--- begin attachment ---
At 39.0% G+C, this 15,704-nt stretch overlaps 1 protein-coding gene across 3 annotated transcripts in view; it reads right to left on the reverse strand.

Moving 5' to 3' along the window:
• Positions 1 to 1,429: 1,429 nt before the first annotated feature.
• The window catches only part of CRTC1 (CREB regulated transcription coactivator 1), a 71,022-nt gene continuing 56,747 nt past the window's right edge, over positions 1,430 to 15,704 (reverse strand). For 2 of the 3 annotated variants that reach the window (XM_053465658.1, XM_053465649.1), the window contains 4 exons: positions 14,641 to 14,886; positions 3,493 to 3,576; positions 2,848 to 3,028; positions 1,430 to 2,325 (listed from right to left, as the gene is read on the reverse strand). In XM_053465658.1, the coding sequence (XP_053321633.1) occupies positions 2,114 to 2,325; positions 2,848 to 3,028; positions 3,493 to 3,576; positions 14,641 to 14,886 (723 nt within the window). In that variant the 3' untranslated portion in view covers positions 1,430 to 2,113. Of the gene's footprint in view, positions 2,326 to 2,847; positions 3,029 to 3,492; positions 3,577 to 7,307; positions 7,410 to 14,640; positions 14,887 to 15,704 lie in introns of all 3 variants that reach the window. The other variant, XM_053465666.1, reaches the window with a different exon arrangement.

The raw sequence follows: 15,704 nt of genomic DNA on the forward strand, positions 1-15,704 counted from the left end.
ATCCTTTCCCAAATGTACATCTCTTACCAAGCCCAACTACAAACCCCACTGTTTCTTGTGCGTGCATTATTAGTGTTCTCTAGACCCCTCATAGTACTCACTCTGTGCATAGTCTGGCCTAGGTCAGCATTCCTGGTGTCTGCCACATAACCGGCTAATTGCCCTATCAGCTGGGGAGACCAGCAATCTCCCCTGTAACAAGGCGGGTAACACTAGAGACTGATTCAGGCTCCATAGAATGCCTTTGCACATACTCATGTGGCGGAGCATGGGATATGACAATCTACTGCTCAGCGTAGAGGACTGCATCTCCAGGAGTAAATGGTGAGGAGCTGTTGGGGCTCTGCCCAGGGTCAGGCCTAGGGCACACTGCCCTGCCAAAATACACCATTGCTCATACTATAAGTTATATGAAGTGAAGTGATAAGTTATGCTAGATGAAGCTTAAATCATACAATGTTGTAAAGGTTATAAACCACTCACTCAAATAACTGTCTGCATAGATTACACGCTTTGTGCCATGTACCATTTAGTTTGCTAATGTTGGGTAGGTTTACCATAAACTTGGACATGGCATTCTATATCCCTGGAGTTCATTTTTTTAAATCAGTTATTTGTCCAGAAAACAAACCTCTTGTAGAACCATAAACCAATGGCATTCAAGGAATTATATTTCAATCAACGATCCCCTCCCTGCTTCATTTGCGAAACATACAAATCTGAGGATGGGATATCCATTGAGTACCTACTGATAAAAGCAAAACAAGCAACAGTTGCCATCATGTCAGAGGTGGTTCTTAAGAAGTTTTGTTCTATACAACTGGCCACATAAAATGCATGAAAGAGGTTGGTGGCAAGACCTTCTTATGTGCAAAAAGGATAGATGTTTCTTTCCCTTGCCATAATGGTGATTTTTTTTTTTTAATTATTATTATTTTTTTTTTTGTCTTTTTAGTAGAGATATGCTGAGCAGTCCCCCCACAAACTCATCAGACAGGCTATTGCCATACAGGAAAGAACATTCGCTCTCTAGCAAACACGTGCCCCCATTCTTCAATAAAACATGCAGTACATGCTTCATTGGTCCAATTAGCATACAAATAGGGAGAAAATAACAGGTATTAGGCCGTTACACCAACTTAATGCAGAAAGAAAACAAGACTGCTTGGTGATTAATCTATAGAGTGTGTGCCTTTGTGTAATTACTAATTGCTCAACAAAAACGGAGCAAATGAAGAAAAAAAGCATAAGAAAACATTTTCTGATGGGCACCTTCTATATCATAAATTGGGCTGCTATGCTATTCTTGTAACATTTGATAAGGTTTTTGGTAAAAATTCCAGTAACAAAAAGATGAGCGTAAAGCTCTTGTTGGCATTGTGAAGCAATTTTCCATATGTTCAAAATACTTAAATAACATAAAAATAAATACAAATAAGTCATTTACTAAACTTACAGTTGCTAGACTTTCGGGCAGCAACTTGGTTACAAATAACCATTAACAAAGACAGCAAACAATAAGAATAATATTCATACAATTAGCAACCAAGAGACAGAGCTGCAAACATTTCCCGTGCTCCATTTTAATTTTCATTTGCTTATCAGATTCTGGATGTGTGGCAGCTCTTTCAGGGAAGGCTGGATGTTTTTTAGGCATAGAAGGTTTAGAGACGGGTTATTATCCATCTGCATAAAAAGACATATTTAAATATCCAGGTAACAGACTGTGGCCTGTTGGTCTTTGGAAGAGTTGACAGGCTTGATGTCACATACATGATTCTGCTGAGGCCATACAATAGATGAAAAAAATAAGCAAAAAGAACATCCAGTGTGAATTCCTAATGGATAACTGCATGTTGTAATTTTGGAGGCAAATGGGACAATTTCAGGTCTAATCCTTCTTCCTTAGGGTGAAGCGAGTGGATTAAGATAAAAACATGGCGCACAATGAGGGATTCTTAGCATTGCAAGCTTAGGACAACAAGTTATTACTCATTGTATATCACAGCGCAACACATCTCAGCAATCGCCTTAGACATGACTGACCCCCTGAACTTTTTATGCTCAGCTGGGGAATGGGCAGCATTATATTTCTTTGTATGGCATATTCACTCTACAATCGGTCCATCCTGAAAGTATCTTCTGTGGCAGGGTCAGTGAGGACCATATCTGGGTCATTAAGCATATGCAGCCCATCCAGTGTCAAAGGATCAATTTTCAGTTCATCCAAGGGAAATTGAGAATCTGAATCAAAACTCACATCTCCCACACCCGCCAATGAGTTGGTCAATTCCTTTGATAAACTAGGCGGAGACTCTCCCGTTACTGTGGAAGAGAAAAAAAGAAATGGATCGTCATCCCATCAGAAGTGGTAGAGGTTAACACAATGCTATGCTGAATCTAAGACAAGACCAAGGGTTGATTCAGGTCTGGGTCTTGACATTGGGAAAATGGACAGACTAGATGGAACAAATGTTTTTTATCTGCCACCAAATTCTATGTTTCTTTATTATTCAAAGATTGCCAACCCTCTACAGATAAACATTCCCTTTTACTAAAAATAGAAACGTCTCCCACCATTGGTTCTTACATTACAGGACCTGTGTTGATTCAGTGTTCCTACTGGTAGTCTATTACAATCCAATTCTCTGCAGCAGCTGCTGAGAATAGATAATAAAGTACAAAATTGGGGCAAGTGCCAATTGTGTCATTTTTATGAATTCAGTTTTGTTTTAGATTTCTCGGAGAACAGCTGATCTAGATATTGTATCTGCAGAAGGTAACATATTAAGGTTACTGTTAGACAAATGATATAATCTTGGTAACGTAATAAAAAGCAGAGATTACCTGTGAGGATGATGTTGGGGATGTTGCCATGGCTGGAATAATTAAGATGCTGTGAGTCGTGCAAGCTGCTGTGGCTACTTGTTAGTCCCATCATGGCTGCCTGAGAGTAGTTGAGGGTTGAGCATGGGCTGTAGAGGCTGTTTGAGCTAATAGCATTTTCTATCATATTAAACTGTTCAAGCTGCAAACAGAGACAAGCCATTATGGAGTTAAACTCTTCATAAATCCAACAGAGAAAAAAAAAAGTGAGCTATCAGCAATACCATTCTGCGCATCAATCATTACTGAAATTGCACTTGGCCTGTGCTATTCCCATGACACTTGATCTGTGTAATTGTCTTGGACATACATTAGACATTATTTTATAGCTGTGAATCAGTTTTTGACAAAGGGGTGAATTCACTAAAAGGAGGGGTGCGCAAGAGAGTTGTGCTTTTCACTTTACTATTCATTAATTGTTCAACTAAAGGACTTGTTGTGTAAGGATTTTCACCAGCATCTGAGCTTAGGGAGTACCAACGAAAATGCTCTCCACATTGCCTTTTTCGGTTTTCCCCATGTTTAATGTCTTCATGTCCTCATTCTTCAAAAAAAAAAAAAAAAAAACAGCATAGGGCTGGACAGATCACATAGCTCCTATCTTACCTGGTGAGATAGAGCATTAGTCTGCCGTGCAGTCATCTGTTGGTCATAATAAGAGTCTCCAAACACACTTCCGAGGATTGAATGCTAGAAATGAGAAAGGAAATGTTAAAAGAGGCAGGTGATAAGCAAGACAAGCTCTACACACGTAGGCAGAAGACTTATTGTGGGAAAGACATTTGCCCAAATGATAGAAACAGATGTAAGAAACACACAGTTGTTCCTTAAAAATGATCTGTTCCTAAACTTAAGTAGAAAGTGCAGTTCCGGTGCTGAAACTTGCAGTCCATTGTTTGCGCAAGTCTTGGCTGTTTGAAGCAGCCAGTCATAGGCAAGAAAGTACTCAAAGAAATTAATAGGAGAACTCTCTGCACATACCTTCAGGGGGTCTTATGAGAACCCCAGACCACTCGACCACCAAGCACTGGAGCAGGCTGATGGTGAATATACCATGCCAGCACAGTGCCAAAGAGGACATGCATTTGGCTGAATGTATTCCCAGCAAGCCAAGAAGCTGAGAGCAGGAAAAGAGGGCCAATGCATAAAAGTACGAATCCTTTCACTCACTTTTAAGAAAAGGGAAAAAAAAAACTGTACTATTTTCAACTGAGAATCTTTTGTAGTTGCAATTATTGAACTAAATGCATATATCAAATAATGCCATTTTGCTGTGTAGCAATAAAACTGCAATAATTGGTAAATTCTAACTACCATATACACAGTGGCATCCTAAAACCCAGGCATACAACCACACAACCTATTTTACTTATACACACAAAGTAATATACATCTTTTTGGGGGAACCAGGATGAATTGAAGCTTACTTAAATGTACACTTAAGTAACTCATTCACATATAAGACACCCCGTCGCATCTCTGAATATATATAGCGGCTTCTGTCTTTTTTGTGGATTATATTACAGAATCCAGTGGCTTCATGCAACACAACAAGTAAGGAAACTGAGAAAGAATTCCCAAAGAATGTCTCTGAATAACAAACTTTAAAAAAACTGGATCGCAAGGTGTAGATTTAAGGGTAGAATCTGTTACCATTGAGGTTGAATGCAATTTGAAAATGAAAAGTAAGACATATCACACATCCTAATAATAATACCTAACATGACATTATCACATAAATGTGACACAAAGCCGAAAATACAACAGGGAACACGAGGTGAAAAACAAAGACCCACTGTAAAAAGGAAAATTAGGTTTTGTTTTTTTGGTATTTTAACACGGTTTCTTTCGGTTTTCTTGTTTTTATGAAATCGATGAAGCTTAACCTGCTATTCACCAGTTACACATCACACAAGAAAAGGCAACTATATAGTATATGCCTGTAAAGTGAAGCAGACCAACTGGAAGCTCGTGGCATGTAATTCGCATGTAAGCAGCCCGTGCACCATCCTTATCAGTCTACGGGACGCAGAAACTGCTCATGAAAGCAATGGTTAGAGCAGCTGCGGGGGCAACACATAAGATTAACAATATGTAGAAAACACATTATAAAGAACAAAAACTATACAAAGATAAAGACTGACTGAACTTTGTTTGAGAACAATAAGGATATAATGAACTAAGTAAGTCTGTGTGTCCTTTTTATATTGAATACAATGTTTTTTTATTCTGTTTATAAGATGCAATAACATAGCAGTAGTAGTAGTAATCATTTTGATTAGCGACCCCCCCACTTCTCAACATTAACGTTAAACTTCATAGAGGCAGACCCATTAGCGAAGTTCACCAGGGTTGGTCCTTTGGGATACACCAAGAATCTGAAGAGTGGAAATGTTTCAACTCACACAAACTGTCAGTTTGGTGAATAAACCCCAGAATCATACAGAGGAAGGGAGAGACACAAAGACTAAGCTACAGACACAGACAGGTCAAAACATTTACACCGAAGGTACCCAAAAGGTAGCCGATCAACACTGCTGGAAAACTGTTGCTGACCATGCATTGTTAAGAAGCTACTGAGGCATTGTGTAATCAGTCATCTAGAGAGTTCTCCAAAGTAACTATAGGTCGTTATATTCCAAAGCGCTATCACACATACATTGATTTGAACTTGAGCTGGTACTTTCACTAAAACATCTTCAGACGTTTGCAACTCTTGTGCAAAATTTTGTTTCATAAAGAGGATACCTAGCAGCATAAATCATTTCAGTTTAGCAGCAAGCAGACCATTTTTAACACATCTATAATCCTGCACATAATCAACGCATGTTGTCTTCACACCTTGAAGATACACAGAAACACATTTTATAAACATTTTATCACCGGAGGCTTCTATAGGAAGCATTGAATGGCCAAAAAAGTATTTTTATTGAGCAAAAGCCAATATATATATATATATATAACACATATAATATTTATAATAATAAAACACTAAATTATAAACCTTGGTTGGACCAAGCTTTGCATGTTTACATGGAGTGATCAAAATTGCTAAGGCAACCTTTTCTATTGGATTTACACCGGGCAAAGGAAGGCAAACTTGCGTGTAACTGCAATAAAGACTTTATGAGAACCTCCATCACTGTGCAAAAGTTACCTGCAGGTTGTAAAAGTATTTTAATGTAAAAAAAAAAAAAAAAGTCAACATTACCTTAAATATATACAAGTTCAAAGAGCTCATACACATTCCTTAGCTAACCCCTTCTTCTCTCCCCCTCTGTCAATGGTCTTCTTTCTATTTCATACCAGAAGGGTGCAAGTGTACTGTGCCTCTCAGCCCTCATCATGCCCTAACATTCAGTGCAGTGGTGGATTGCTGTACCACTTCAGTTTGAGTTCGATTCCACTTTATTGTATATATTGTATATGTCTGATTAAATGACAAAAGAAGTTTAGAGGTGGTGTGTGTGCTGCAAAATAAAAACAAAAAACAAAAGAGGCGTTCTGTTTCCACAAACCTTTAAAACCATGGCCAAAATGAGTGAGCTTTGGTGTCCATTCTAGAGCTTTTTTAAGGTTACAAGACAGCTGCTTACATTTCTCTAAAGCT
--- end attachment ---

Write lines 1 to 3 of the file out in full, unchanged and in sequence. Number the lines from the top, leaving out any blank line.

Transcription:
At 39.0% G+C, this 15,704-nt stretch overlaps 1 protein-coding gene across 3 annotated transcripts in view; it reads right to left on the reverse strand.

Moving 5' to 3' along the window:
• Positions 1 to 1,429: 1,429 nt before the first annotated feature.